Reflecting back on that year with this unusual level of hindsight, I think this might have been when my taste in movies started to change a little. I still primarily enjoy genre fare, but I started paying money to see films like Denial. Ten years ago that never would have happened.

Plus, think about it. 2016 brought us Batman v. Superman, Captain America: Civil War, Suicide Squad, Finding Dory, and just seemingly endless supply of major tent pole releases that disappointed me to no end. Meanwhile, I did find stuff like Denial and The Big Short kind of interesting after all.

Of course, my favorite theatrical releases that year were (in order): Deadpool, The Conjuring 2, and The Accountant. So obviously I didn’t change that much.

But my true favorite 2016 viewing experience didn’t come in a theater at all. My love for Stranger Things eclipsed everything else that year, and that had never happened before.

The System:
* Good enough; worth watching once
** I genuinely liked it
X I hated it
+ Number of repeat viewings at the theater

Theatrical List (30 titles):

The Big Short **
The Hateful Eight X
Oscar Animated Shorts 2016 **
Deadpool ** +1
Whiskey Tango Foxtrot **
Zootopia **
Batman v. Superman: Dawn of Justice *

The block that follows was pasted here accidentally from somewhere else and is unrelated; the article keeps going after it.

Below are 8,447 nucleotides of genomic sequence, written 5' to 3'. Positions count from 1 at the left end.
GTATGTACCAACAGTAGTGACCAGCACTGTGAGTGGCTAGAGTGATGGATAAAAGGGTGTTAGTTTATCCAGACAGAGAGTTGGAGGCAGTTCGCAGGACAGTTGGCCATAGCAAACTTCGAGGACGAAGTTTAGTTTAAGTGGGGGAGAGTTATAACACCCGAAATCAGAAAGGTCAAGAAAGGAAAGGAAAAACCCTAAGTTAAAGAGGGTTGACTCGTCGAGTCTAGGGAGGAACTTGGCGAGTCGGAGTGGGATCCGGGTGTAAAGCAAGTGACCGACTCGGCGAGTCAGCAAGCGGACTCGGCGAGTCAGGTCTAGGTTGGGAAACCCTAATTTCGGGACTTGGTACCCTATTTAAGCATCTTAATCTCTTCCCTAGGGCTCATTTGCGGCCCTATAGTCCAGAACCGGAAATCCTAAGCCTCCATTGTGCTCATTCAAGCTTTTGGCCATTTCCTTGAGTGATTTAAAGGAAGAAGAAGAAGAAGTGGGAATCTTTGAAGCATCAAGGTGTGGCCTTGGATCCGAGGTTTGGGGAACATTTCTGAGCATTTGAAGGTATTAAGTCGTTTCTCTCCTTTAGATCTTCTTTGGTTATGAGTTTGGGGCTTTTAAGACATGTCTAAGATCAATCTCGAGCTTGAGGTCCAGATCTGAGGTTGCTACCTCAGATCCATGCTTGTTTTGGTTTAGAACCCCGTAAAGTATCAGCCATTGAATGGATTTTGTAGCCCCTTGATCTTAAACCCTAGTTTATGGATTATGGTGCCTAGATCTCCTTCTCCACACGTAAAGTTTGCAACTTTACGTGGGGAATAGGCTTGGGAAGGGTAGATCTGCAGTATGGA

Captain America: Civil War
The Nice Guys **
X-men: Apocalypse *
Alice: Through the Looking Glass
The Conjuring 2 **
Finding Dory *
The Legend of Tarzan **
Ghostbusters (2016) *
The Secret Life of Pets **
Suicide Squad *
Bad Moms **
Kubo and the Two Strings **
Blair Witch
Storks *
Miss Peregrine’s Home for Peculiar Children *
The Magnificent Seven **
The Accountant **
Denial **
Doctor Strange **
Arrival **
Rogue One: A Star Wars Story **
Assassin’s Creed
Passengers **

Home Viewing List (24 titles):

The Propaganda Game *
Fifty Shades of Grey
MST3K: Swamp Diamonds *
MST3K: Merlin’s Shop of Mystical Wonders **
MST3K: Viking Women Vs. The Sea Serpent
Kingsman: The Secret Service *
MST3K: Tormented **
Our Brand is Crisis *
Dolphin Tale *
MST3K: Red Zone Cuba *
MST3K: The Pumaman **
Stranger Things Sn. 1 **
Bojack Horseman Sn. 3 *
Get Hard *
Patton Oswalt: Talking for Clapping **
Keanu *
Ali Wong: Baby Cobra *
The Last Witch Hunter **
MST3K: The Undead **
It Follows **
Under the Sun *
ARQ *
Rifftrax: The House on Haunted Hill
Rifftrax: The Guy from Harlem *

Oh, and I was really into It Follows. If you like horror, definitely check that one out. But Bojack Horseman was already starting to get a little too dark for me.

Happy Halloweekend 2017

Disney has re-released The Nightmare Before Christmas for a limited engagement at Regal Cinemas just for this weekend through Halloween. Even though I consider it really more of a Christmas movie, I still decided to make this my primary Halloween celebration this year. Below are some random thoughts:

Jack Skellington in repose in a cemetery

Perhaps my favorite scene in the movie

  • There are much more memorable tunes and visuals throughout the film, but what I love about “Poor Jack” is that you almost think that Jack will actually learn something from putting everyone through this massive ordeal, but NOPE! As the lyrics continue, you realize he’s learned NOTHING, and it’s amazing.
  • I’ve watched it on television a thousand times, but it took re-visiting it on the big screen to realize that Zero’s glowing nose is actually a light-up jack-o-lantern. Huh. Neat.